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Chemistry/climate feedbacks and biogenic emissions

Research output: Contribution to Journal/MagazineJournal articlepeer-review

  • John A. Pyle
  • N. J. Warwick
  • X. Yang
  • Paul Young
  • Guang Zeng
<mark>Journal publication date</mark>2007
<mark>Journal</mark>Philosophical Transactions of the Royal Society of London A
Issue number1856
Number of pages14
Pages (from-to)1727-1740
Publication StatusPublished
<mark>Original language</mark>English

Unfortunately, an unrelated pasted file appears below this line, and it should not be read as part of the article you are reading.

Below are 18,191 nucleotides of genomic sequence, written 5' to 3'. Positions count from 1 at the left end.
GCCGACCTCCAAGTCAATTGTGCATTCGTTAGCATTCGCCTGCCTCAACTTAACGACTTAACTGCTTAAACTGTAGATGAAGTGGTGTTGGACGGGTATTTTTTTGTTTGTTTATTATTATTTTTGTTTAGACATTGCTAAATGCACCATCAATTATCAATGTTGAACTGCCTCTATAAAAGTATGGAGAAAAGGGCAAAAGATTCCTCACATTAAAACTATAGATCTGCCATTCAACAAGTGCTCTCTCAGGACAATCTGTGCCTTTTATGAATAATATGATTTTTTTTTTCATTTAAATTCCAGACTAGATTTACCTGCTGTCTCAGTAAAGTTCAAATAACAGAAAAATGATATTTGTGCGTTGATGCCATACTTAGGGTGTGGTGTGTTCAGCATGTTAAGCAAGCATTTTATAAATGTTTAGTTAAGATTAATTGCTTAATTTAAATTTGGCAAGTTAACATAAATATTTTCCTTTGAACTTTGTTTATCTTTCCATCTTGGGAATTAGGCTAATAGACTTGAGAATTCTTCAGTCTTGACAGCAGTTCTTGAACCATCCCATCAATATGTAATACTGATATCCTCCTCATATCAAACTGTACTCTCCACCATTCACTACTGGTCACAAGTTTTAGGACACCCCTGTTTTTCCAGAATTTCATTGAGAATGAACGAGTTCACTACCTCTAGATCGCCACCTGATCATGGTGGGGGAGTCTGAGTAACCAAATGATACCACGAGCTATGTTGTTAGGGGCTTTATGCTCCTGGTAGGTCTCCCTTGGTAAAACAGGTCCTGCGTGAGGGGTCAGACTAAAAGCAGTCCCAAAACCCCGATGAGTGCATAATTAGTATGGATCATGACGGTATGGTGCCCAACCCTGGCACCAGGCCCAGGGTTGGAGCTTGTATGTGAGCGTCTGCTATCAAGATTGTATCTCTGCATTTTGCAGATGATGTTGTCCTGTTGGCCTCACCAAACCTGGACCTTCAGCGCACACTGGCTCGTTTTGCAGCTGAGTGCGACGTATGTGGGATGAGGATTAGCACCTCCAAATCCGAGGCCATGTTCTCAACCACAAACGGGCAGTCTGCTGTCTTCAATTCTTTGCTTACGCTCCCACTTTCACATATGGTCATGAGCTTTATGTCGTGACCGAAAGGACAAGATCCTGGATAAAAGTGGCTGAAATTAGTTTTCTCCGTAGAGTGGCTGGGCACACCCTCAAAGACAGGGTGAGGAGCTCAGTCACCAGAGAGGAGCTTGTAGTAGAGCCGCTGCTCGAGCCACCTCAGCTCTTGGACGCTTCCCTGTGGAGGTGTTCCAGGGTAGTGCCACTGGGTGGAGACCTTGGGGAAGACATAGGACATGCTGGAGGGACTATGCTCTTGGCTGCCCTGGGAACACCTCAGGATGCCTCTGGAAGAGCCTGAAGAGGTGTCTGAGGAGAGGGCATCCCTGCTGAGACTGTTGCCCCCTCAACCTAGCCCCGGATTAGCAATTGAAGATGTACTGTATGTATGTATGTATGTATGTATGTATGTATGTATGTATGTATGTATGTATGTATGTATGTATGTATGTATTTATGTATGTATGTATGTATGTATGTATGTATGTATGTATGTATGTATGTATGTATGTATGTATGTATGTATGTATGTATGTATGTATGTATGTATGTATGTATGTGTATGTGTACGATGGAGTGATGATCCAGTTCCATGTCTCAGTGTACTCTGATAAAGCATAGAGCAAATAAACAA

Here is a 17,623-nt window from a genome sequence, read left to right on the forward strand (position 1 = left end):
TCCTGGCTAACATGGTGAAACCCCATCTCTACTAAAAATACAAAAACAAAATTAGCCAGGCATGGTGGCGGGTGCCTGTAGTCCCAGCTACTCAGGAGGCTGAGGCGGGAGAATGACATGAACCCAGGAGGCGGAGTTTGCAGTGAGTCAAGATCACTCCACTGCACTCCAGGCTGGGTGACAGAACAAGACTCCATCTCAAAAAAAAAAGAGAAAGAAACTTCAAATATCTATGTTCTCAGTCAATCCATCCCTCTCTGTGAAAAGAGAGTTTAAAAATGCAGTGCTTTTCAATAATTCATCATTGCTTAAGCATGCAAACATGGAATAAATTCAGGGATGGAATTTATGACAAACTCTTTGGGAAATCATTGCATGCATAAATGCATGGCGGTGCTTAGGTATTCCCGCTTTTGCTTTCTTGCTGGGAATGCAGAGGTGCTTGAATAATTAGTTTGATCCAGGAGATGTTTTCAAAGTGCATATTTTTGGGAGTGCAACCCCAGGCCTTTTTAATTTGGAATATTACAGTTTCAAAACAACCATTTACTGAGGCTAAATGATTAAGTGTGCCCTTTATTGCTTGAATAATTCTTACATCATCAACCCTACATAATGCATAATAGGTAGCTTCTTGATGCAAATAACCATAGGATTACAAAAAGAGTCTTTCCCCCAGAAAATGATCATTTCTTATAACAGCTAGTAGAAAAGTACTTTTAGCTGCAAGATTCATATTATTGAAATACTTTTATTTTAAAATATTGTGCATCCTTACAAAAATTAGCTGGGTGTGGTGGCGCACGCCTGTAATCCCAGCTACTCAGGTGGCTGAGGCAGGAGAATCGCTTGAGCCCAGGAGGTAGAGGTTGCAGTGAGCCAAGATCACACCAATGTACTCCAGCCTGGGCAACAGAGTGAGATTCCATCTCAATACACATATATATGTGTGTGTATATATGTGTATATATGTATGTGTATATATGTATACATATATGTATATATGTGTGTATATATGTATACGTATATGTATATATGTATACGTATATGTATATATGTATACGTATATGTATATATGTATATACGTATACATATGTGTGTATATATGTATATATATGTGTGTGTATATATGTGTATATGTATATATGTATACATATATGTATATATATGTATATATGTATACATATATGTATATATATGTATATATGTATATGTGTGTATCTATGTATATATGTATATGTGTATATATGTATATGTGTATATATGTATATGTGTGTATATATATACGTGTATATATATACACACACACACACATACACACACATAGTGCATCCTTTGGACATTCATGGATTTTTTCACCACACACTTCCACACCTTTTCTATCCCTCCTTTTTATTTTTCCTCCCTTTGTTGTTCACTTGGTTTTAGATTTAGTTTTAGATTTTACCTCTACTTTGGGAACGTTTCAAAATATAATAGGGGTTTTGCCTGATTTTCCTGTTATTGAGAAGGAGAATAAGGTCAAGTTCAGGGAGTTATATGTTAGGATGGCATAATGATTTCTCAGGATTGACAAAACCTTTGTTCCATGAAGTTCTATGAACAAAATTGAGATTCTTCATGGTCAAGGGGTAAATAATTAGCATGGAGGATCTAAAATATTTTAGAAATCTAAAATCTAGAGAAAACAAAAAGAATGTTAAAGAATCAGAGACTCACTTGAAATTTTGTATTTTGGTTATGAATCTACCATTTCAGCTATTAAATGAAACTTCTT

The oxidizing capacity of the atmosphere is affected by anthropogenic emissions and is projected to change in the future. Model calculations indicate that the change in surface ozone at some locations could be large and have significant implications for human health. The calculations depend on the precise scenarios used for the anthropogenic emissions and on the details of the feedback processes included in the model. One important factor is how natural biogenic emissions will change in the future. We carry out a sensitivity calculation to address the possible increase in isoprene emissions consequent on increased surface temperature in a future climate. The changes in ozone are significant but depend crucially on the background chemical regime. In these calculations, we find that increased isoprene will increase ozone in the Northern Hemisphere but decrease ozone in the tropics. We also consider the role of bromine compounds in tropospheric chemistry and consider cases where, in a future climate, the impact of bromine could change.